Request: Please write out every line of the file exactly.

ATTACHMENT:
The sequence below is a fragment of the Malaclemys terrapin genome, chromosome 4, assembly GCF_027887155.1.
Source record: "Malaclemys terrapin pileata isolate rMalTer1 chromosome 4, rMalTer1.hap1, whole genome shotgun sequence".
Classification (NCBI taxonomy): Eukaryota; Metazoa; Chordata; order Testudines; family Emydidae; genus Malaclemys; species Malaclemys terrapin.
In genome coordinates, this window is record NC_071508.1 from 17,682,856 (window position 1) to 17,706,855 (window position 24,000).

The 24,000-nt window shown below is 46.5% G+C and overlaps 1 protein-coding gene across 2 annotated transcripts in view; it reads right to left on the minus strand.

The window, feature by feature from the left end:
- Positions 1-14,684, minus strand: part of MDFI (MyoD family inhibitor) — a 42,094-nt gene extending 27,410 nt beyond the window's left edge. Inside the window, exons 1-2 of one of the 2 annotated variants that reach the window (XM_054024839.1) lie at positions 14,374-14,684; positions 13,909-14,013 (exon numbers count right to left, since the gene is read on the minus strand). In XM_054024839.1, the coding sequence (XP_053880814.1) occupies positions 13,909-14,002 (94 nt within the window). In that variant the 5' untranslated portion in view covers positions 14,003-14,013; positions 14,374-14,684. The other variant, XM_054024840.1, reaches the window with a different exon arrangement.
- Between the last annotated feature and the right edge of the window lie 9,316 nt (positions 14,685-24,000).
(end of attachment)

The sequence below is a fragment of the Malaclemys terrapin genome, chromosome 4, assembly GCF_027887155.1.
Source record: "Malaclemys terrapin pileata isolate rMalTer1 chromosome 4, rMalTer1.hap1, whole genome shotgun sequence".
Classification (NCBI taxonomy): Eukaryota; Metazoa; Chordata; order Testudines; family Emydidae; genus Malaclemys; species Malaclemys terrapin.
In genome coordinates, this window is record NC_071508.1 from 17,682,856 (window position 1) to 17,706,855 (window position 24,000).

The 24,000-nt window shown below is 46.5% G+C and overlaps 1 protein-coding gene across 2 annotated transcripts in view; it reads right to left on the minus strand.

The window, feature by feature from the left end:
- Positions 1-14,684, minus strand: part of MDFI (MyoD family inhibitor) — a 42,094-nt gene extending 27,410 nt beyond the window's left edge. Inside the window, exons 1-2 of one of the 2 annotated variants that reach the window (XM_054024839.1) lie at positions 14,374-14,684; positions 13,909-14,013 (exon numbers count right to left, since the gene is read on the minus strand). In XM_054024839.1, the coding sequence (XP_053880814.1) occupies positions 13,909-14,002 (94 nt within the window). In that variant the 5' untranslated portion in view covers positions 14,003-14,013; positions 14,374-14,684. The other variant, XM_054024840.1, reaches the window with a different exon arrangement.
- Between the last annotated feature and the right edge of the window lie 9,316 nt (positions 14,685-24,000).